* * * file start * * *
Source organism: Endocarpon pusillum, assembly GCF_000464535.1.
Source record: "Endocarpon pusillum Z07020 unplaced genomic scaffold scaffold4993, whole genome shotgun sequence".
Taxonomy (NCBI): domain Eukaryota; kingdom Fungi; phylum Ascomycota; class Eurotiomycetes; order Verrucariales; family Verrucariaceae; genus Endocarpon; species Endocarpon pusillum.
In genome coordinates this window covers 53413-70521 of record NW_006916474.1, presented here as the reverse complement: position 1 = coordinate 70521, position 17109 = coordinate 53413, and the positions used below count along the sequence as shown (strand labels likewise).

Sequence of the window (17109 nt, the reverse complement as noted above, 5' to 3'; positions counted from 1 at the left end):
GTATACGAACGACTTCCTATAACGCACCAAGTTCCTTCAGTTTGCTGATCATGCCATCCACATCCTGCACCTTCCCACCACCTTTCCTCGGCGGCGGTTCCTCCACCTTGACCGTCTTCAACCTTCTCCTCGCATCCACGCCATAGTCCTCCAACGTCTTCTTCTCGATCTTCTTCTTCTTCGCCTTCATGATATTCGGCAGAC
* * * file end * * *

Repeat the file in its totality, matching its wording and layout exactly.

Source organism: Endocarpon pusillum, assembly GCF_000464535.1.
Source record: "Endocarpon pusillum Z07020 unplaced genomic scaffold scaffold4993, whole genome shotgun sequence".
Taxonomy (NCBI): domain Eukaryota; kingdom Fungi; phylum Ascomycota; class Eurotiomycetes; order Verrucariales; family Verrucariaceae; genus Endocarpon; species Endocarpon pusillum.
In genome coordinates this window covers 53413-70521 of record NW_006916474.1, presented here as the reverse complement: position 1 = coordinate 70521, position 17109 = coordinate 53413, and the positions used below count along the sequence as shown (strand labels likewise).

Sequence of the window (17109 nt, the reverse complement as noted above, 5' to 3'; positions counted from 1 at the left end):
GTATACGAACGACTTCCTATAACGCACCAAGTTCCTTCAGTTTGCTGATCATGCCATCCACATCCTGCACCTTCCCACCACCTTTCCTCGGCGGCGGTTCCTCCACCTTGACCGTCTTCAACCTTCTCCTCGCATCCACGCCATAGTCCTCCAACGTCTTCTTCTCGATCTTCTTCTTCTTCGCCTTCATGATATTCGGCAGAC